On NHK NewsWatch 9 yesterday, they were talking about the shortage of emergency room doctors, and the resulting situations lately where hospitals were forced to turn away emergency patients. In many cases there was a doctor on duty, but not qualified to treat some emergencies. So the doctor would refuse the patient rather than treat the patient and possibly get sued if something went wrong.

While interviewing a doctor, this phrase was shown in the subtitle


(I did not think to listen to the Japanese audio, though I suppose its what he said.)

The English dubbed audio said

There's a saying "Honest people only make fools of themselves."

I can understand the intent though I have not heard such a saying before.

Regarding the Japanese sentence, is this a set phrase (or saying) of some kind?

As best as I can make out it is saying "As for endurance, resulting good feelings or such are said to be entirely useless." or "Resulting good feelings or such are said to be entirely useless, so endure it.", although its likely I'm wrong.

Especially I don't think I quite understand というかそういう.

2 Answers 2


Unless this is a set phrase, I think we need more context to go on--who said the quote, what was the line before and after, etc.

I don't see the provided translation matching up though.

Here is my attempt:


All that hard work for nothing, you know...that's how I feel.

Here is how I break it down:

その頑張りは、/ すべてむだ / というか / そういう気持ちになる。

(as for) that hard work,/ all (for) naught / you know (or, how should I put it,.) / this kind of feeling becomes.





  • thanks snail plane. how do i do the "URI escaping" ?
    – yadokari
    Commented Mar 28, 2013 at 2:07
  • The easiest way is to use the "insert link" icon instead of pasting a URL in directly. (You can also press ctrl-L to get the "insert link" pop-up.)
    – user1478
    Commented Mar 28, 2013 at 2:36
  • Unfortunately I did not think to save it on my DVR. However the context was basically the same as what jmac related in his reply. Especially the danger of being sued for malpractice was a big concern. If he lost his license, he would be no help at all.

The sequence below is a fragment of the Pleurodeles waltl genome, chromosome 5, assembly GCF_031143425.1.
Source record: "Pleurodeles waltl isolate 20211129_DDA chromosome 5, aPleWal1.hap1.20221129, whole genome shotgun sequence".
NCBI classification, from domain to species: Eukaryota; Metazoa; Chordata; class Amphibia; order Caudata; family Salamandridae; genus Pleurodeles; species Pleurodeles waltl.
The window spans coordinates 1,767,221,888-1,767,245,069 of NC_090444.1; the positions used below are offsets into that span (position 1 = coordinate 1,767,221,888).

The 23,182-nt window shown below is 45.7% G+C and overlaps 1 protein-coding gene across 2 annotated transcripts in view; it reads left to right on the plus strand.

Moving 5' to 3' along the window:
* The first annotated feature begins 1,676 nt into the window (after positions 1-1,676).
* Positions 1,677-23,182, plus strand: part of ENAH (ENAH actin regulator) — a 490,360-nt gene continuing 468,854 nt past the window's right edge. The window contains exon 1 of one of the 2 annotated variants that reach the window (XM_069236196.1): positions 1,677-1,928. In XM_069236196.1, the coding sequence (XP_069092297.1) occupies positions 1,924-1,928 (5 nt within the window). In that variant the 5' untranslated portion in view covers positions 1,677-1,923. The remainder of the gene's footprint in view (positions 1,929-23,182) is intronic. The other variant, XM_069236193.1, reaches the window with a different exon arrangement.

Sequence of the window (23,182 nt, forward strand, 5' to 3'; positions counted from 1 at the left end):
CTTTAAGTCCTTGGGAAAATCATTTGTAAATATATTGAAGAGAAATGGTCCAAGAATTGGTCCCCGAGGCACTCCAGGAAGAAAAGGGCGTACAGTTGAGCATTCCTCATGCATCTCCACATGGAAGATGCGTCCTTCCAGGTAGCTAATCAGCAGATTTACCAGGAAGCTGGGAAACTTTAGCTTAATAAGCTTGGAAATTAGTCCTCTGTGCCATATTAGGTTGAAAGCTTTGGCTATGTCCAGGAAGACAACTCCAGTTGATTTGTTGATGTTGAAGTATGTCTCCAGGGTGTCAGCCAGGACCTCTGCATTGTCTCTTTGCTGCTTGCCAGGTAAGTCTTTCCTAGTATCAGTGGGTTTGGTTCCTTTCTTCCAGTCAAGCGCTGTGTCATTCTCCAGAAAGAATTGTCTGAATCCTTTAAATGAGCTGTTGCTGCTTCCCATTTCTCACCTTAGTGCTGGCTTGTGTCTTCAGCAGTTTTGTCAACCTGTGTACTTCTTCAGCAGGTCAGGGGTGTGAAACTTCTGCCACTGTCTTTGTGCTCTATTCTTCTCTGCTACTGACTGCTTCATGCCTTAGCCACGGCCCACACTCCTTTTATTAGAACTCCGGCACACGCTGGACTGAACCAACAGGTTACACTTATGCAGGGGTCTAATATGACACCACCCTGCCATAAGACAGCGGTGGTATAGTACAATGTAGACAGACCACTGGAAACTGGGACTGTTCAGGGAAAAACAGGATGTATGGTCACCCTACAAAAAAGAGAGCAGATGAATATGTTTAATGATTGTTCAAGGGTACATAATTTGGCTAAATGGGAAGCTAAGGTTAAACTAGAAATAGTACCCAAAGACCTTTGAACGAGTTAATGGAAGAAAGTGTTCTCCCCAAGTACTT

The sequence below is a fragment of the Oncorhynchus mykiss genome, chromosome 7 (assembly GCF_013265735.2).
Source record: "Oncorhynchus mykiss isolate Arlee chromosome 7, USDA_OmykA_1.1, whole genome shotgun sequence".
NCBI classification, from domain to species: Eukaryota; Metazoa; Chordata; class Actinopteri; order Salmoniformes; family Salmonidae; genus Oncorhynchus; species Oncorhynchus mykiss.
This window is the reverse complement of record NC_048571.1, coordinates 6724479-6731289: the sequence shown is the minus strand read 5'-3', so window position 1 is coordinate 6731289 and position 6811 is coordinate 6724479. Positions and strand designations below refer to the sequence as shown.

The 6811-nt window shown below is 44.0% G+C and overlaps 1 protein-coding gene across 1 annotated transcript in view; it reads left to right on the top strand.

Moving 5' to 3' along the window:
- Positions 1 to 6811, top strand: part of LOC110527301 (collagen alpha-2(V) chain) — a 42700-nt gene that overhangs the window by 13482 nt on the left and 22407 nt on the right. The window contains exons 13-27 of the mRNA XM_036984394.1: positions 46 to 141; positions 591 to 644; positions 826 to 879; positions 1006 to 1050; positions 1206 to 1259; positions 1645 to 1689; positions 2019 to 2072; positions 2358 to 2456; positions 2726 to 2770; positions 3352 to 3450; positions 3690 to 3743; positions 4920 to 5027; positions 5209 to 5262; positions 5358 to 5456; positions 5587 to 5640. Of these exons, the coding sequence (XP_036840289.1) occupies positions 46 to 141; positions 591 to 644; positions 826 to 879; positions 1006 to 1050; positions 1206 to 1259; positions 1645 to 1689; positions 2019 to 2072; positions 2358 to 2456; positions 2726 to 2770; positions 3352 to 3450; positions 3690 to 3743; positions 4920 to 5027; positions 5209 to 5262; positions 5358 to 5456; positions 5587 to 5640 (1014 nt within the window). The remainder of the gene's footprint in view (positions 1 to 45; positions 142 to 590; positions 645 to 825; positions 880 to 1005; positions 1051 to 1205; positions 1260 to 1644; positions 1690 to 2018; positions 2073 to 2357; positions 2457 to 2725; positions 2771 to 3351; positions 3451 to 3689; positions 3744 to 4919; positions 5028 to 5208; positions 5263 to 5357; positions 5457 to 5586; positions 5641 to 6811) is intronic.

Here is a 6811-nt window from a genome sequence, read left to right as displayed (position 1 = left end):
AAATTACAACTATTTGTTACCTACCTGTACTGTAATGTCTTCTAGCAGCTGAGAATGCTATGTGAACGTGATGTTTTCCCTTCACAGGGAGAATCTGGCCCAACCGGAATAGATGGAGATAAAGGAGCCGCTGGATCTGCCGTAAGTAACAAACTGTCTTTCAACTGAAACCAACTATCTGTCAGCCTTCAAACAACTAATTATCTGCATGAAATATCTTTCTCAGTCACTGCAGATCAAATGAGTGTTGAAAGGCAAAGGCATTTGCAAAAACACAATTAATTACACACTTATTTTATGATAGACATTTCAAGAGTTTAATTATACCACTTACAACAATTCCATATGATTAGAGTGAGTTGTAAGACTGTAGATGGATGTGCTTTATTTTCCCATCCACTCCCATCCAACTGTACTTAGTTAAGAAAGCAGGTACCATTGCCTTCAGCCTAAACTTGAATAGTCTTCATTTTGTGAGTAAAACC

– user3169
    Commented Mar 29, 2013 at 22:23

There was a news segment on public hospitals a few months ago focusing on a doctor from [柏原]{かいばら} hospital in Hyogo prefecture (Western Japan). Here is an article covering what happened (Japanese). The prefecture kept closing down the hospitals and consolidating them due to a shortage of doctors, and he was the only pediatrician for several hospitals in the area. As a result, he was the only pediatrician for 18,000 children. He handed in his resignation because the working conditions were just too poor.

This is what he said:

「すでに月に7日以上宿直や小児輪番を担当し、夜ごとひっきりなしに外来患者を診ていました。睡眠不足で疲れ切っていて、いつ事故を起こしてもおかしくな い状況でしたから、もう限界。小児科が実質私1人となる体制で『勤務を続ける』と言うほうが無責任だと思ったんです」

Rough translation:

I was already working the night shift 7 days or more per month while working on rotation as a pediatrician, and each night without fail I would have out patients come in. I was sleep deprived, exhausted, but since a serious accident could occur at any time I hit my limit. I was the only real pediatrician in the area, and I thought that it would be irresponsible to "just keep on working".

My guess is that the quote you give is from a doctor with a similar experience. I think that the quote you gave would be translated more as, "All of my hard work is for nothing, or at least that's how it makes me feel." Like Dr. [和久]{わく?} he probably thinks that despite all his hard work, the situation isn't improving, and he's just burning himself out for no good reason (or at least feels like that's the case).

In the case of Dr. [和久]{わく?}, the parents of children in the area started a group to lower his workload, not come in the middle of the night with trivial problems (like slight fevers), bringing him food, and otherwise trying to make him a bit less stressed.

  • Thanks for your information. In the article, I found the term コンビニ受診 interesting. In the US hospital, you are seen in an emergency room based on need, not first come first served, which seems to be the case in Japan, even when dealing with minor injuries or illnesses.
    – user3169
    Commented Mar 29, 2013 at 22:33

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